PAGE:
Capturing a shipwreck (The Peter Iredale, Oregon)
“May God bless you and may your bones bleach in these sands.” The Peter Iredale Shipwreck
With his men safely ashore the captain, H. Lawrence gazed at the Peter Iredale, stuck and abandoned in the shallows. The captain then turned to his men, a bottle of whisky in his hand, the captain with his bottle raise, turned to the shipwreck and said “Boys, have a drink. May God bless you and may your bones bleach in these sands.” This amazing place, and wonderful quote, seems to belong into an adventure novel or some epic pirate movie, perhaps even one about searching for One Eyed Willy’s treasure. The Peter Iredale was a four mast, 275 foot long, steel sailing vessel. In September 1906 the Peter Iredale sailed from Salina Cruz, Mexico bound for Portland, Oregon with 1,000 tons of ballast, a crew of 27, and two stowaways. The uneventful voyage abruptly ended on October 25, when the captain tried to enter the mouth of the Columbia River through the thick fog and rising tide. Ultimately the strong winds and heavy northwest rain squalls grounded the Peter Iredale on Clatsop Spit. Captain Lawrence ordered that the ship be abandoned, and distress signals were launched. The lifesaving station at Point Adams promptly responded, sending a team of men to rescue the crew. They managed to bring all twenty-seven crewmen, including the stowaways, safely to shore. For over 100 years the wreck has rested on Clatsop Spit near Fort Stevens in Warrenton, just south of mouth of the Columbia River. The wreckage is the most popular and accessible shipwreck of the Graveyard of the Pacific. During low tide one can walk right up to it and into it. The shipwreck with its coastal backdrop provide many different aspects and elements to create visual images; with many contrasts in color and texture between the rough rusted steel and the soft blue ocean. The most important time here is the hour before and after sunset. If you can plan to be there during an outgoing tide you will be rewarded with reflections of the sun and the shipwreck in the wet sands and tidal pools. I usually come several hours prior to sunset, walk along the beach and plan my evening shots. A tripod is necessary and graduated filters can allow for versatility for longer exposures.
what to bring
The drive to Fort Stevens
If traveling north on Highway 101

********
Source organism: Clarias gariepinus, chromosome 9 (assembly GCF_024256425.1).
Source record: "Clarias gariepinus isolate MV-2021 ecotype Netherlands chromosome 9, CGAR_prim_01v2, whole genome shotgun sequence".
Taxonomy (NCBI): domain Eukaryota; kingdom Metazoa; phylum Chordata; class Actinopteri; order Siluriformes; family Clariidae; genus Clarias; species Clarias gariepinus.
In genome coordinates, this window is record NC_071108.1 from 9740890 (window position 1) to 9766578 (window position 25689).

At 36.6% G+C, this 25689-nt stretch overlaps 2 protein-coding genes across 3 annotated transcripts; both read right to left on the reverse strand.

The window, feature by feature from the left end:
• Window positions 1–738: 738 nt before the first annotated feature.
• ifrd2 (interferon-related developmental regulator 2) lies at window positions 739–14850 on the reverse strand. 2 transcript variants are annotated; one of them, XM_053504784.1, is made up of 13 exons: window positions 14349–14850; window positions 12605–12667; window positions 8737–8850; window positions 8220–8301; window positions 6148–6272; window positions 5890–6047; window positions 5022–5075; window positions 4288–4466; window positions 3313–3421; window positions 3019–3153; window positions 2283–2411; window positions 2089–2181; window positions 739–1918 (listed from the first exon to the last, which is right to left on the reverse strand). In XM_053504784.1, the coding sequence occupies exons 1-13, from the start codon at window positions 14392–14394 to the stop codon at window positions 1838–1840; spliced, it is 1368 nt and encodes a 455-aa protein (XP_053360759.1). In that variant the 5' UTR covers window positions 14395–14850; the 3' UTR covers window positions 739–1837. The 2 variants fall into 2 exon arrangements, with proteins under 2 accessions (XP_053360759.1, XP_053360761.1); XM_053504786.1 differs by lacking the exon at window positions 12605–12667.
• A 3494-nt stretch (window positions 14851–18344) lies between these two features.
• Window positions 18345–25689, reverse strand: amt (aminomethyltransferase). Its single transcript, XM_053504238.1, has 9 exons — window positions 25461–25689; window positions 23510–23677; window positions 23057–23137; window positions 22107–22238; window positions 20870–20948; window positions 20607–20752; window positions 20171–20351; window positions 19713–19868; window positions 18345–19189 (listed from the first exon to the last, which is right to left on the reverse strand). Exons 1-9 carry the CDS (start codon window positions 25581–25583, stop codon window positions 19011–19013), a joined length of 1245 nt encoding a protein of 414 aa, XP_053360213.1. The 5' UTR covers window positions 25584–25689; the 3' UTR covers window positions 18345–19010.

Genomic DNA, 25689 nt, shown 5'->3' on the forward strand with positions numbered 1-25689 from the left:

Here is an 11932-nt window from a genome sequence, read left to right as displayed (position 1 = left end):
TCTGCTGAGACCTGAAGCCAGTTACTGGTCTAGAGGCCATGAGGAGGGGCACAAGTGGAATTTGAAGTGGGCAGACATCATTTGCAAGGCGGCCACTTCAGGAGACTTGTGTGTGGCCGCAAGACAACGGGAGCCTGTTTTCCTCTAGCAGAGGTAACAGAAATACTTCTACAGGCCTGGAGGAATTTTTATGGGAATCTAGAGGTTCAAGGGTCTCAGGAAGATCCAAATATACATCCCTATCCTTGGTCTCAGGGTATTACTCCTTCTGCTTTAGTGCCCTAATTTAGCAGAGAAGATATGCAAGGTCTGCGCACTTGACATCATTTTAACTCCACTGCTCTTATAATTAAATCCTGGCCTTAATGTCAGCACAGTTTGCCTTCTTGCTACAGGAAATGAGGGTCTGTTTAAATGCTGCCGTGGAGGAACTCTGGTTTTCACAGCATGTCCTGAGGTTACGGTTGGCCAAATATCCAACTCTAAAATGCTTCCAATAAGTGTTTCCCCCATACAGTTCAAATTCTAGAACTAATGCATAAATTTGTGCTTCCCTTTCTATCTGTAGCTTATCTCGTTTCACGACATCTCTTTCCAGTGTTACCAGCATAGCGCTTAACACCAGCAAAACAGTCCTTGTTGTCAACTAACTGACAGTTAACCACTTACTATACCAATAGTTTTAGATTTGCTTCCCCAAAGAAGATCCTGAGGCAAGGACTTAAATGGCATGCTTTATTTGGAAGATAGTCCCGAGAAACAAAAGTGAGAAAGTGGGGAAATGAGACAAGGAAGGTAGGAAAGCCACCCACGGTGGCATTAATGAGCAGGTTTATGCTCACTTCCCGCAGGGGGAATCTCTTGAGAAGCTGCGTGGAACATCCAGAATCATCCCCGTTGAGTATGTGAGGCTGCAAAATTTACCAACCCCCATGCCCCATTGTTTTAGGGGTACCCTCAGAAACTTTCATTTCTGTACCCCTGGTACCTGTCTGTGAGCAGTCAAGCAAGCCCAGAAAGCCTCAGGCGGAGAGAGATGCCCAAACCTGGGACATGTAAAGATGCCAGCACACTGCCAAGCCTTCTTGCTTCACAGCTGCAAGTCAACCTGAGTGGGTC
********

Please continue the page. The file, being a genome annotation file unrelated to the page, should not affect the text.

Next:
Approximately 15 miles north of Seaside Oregon turn left on Harbor Drive and follow to Highway 101. Then follow the signs to Fort Stevens State Park. Drive approximately 4.5 miles west then proceed straight through the 4-way stop into the Historic Area.
If traveling south on Highway 101
Heading west from Astoria cross the Youngs Bay bridge, turn right at the stop light onto Highway 101 and follow the signs to the park. Once inside the park turn on NW Ridge Rd, then take a left onto Peter Iredale Rd and proceed 1 mile.
Walk to the Peter Iredale shipwreck
The ocean and shipwreck are very close to the trail head at the parking lot, you can, however, enjoy another three miles of hiking heading north along the Pacific coast with dunes to your right and the crashing waves to your left. It is a wonderful summer walk with cool pacific breezes.
canon 5d mark IIITaken on the dune about 100 yards away and 50 feet above the beach (and the ship). This was high enough to see the mist along the beach reducing the ship contrast in the sharp sun. The man in the foreground watching his son fly a colorful kite. The man was above the mist so his shape was not affected. The difference in contrast and the low color due to the bright sun made for a “dream like” appearance to the image.
75mm (EF24-105mm f4L IS USM))
canon 5d mark III
50mm ((EF24-105mm f4L IS USM))
The shipwreck’ s rusty weathered hull has fantastic colours. Even more so when you pair them with the silvery ocean or the blue sky. Wait till late afternoon when the sun deeply saturates the reds and oranges. I did not bring with me a macro lens so a just used a standard zoom. Next time I will take the macro.
canon 5d mark IIIAs the sun set the iron took on a deep crimson hue, I felt I was photographing a carcass of a giant sea creature perhaps. The shape reminded me of a whale skeleton one might see at an aquarium. So with that in mind I took several shots of the “bones”. This image was the “rib cage”; the single “rib” was the vertical image above.
55mm ((EF24-105mm f4L IS USM))
canon 5d mark IIII wanted to capture the ship’s shadows in the sand while retaining some detail and color in the ocean background. I waited till the sun had gone past the ship to provide the shadows but not low enough to be directly in the frame.
24mm (EF24-105mm f4L IS USM)
canon 5d mark III
88mm (EF24-105mm f4L IS USM))
2 stop ND filter
On this evening there was an uninteresting clear sky so I focused on the colour just above the horizon and the reflections in the tidal pool below. I slowed down the shutter speed enough to soften the water but to retain some definition in the waves.